sanctioned


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sanc·tion

 (săngk′shən)
n.
1. Authoritative permission or approval that makes a course of action valid. See Synonyms at permission.
2. Support or encouragement, as from public opinion or established custom.
3. A consideration, influence, or principle that dictates an ethical choice.
4.
a. The penalty for noncompliance with a law or legal order.
b. A penalty, specified or in the form of moral pressure, that acts to ensure compliance with a social standard or norm.
c. A coercive measure adopted usually by several nations acting together against a nation violating international law.
tr.v. sanc·tioned, sanc·tion·ing, sanc·tions
1. To give official authorization or approval to: voting rights that are sanctioned by law.
2. To encourage or tolerate by indicating approval: His colleagues sanctioned his new research.
3. To penalize, as for violating a moral principle or international law: "Half of the public defenders of accused murderers were sanctioned by the Texas bar for legal misbehavior or incompetence" (Garry Wills).

[Middle English, enactment of a law, from Old French, ecclesiastical decree, from Latin sānctiō, sānctiōn-, binding law, penal sanction, from sānctus, holy; see sanctify.]

sanc′tion·a·ble adj.
Word History: Occasionally, a word can have contradictory meanings. Such a case is represented by sanction, which can mean both "to allow, encourage" and "to punish so as to deter." Sanction comes from the Latin word sānctiō, meaning "a law or decree that is sacred or inviolable." This noun is related to the Latin verb sancīre, which basically meant "to render sacred or inviolable by a religious act," but was also used in such extended meanings as "to ordain," "to decree," and "to forbid under pain of punishment." Thus from the beginning, two fundamental notions of law were wrapped up in the word: law as something that permits or approves and law that forbids by punishing. In English, the word sanction is first recorded in the mid-1500s in the meaning "law, decree." Not long after, in the 1600s, it also came to be used to refer to the penalty enacted to cause one to obey a law or decree. From the noun, a verb sanction was created in the 18th century meaning "to allow by law," but it wasn't until the second half of the 1900s that it began to mean "to punish (for breaking a law)." English has a few other words that can refer to opposites, such as the verbs dust (meaning both "to remove dust from" and "to put dust on") and trim (meaning both "to cut something away" and "to add something as an ornament").
ThesaurusAntonymsRelated WordsSynonymsLegend:
Adj.1.sanctioned - conforming to orthodox or recognized rules; "the drinking of cocktails was as canonical a rite as the mixing"- Sinclair Lewis
orthodox - adhering to what is commonly accepted; "an orthodox view of the world"
2.sanctioned - formally approved and invested with legal authority
legal - established by or founded upon law or official or accepted rules
3.sanctioned - established by authoritysanctioned - established by authority; given authoritative approval; "a list of approved candidates"
authorised, authorized - endowed with authority

sanctioned

adjective
1. Generally approved or agreed upon:
2. Having or arising from authority:
3. Adhering to beliefs or practices approved by authority or tradition:
Translations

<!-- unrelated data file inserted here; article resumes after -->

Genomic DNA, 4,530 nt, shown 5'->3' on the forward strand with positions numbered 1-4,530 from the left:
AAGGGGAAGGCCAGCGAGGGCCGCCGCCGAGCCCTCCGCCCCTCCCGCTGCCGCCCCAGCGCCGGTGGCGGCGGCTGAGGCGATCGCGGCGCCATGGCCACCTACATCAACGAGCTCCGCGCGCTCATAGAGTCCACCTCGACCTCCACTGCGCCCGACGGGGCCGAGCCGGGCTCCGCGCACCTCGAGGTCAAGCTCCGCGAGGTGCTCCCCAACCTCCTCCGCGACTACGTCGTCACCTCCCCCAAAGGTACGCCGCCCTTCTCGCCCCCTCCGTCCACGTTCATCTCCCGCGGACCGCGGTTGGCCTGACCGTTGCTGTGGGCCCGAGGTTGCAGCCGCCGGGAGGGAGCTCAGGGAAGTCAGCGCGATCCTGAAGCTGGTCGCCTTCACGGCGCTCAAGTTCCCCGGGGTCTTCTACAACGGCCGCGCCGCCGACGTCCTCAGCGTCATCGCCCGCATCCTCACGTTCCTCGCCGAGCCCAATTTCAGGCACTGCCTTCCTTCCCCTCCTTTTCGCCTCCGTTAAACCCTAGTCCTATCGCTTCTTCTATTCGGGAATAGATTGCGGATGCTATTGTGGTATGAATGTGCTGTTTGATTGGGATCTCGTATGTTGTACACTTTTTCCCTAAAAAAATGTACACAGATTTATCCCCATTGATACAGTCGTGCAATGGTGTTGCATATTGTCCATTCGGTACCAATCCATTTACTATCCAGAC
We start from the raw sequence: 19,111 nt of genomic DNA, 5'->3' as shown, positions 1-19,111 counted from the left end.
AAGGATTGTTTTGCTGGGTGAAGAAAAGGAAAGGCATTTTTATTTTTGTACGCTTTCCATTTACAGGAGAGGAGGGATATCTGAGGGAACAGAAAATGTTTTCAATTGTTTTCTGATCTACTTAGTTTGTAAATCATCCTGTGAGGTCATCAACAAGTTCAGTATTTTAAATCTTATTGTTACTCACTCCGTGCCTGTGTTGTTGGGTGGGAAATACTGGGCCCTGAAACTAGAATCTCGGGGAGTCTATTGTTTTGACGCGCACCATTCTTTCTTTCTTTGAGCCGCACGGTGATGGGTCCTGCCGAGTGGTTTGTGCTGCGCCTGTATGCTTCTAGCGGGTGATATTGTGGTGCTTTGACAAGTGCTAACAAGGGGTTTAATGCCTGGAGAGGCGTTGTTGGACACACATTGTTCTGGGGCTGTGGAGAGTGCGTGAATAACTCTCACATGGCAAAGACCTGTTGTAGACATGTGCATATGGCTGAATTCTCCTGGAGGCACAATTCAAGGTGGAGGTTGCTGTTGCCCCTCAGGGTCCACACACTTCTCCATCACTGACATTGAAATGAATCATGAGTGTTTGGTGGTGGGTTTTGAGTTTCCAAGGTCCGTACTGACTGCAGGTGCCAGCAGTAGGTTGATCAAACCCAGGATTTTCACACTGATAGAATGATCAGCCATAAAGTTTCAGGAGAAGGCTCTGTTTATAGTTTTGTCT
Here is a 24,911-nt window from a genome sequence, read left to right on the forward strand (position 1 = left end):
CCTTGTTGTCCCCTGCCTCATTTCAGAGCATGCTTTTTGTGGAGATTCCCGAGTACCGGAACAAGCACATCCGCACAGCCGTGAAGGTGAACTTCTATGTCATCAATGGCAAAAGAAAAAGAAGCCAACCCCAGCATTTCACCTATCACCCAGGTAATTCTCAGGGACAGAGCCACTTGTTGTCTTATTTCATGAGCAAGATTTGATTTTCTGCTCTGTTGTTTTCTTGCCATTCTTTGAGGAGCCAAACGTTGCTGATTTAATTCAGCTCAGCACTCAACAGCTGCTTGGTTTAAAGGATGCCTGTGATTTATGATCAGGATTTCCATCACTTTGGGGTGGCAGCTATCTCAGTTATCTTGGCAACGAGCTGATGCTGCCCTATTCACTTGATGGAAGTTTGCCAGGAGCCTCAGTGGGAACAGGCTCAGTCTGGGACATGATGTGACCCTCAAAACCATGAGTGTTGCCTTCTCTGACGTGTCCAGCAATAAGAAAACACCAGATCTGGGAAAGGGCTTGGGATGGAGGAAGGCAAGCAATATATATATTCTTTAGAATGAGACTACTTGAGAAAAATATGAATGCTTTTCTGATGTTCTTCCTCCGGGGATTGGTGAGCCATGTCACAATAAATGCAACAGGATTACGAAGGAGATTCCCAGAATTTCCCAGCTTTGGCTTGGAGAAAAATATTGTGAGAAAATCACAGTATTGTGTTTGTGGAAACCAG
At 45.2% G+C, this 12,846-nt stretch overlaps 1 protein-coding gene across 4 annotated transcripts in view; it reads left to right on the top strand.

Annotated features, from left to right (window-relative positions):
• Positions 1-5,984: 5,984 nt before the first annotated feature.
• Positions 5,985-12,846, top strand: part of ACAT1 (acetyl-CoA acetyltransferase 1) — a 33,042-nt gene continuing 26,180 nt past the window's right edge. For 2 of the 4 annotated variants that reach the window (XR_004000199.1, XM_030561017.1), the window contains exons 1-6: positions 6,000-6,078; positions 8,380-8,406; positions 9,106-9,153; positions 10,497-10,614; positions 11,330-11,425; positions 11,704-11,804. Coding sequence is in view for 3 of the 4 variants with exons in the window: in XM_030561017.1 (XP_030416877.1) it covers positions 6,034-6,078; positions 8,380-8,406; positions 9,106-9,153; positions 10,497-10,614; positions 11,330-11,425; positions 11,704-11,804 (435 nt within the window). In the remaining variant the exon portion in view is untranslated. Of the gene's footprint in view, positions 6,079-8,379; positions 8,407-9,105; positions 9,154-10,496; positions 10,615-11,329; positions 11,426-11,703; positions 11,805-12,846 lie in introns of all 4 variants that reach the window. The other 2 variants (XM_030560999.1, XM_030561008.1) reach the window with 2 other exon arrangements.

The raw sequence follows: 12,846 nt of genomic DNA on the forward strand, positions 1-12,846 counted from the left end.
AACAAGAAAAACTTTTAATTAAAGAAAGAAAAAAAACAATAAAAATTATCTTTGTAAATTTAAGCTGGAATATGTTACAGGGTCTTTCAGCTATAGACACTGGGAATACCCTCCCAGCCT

References in classic literature ?
Blanche had consented at last to listen to Arnold's entreaties, and had sanctioned the writing of a letter to London to order her wedding-dress.
All I could ascertain was that he looked on his niece's marriage as a settled thing, that her father had sanctioned it, that he sanctioned it himself, that it was a desirable marriage, and that he should be personally rejoiced when the worry of it was over.
Only at our University in some of the very highest and most esoteric classes -- which I myself have never been privileged to attend -- it is understood that the sparing use of Colour is still sanctioned for the purpose of illustrating some of the deeper problems of mathematics.
Wolf that he was, and unprecedented as it was, the gods had sanctioned his presence, and they, the dogs of the gods, could only recognise this sanction.
Imposing sanctions is, in effect, an act of war, and sanctioned countries can be expected to respond violently against embargoes and other forcible attempts to interfere with peaceful trade.
JSA claimants can be sanctioned for a variety of reasons, such as being late for appointments, not doing enough to look for work, or failing to attend a training programme.
All those sanctioned are linked to Iran's Organization for Defense Innovation and Research, known as SPND from its Farsi initials.
WASHINGTON, March 22 (KUNA) -- US President Donald Trump on Friday announced he would reverse new sanctions on North Korea one day after the Treasury Department sanctioned two China-based shipping companies for helping Pyongyang evade existing sanctions.
companies that engaged in activities involving Russia, North Korea and Iran, including those found to have engaged in significant transactions with a Russian military entity, provided support to North Korea's weapons programs, financed or participated in cyber interference activities, engaged in sanctions circumvention, or provided material support to sanctioned persons.
To control for other factors that could influence migration patterns, the study paired sanctioned Mexicans with non-sanctioned Mexicans who displayed similar demographic characteristics.
What is sanctioned can range widely from luxury goods to participation in diplomatic events and even bans on the import of diamonds, fish and charcoal.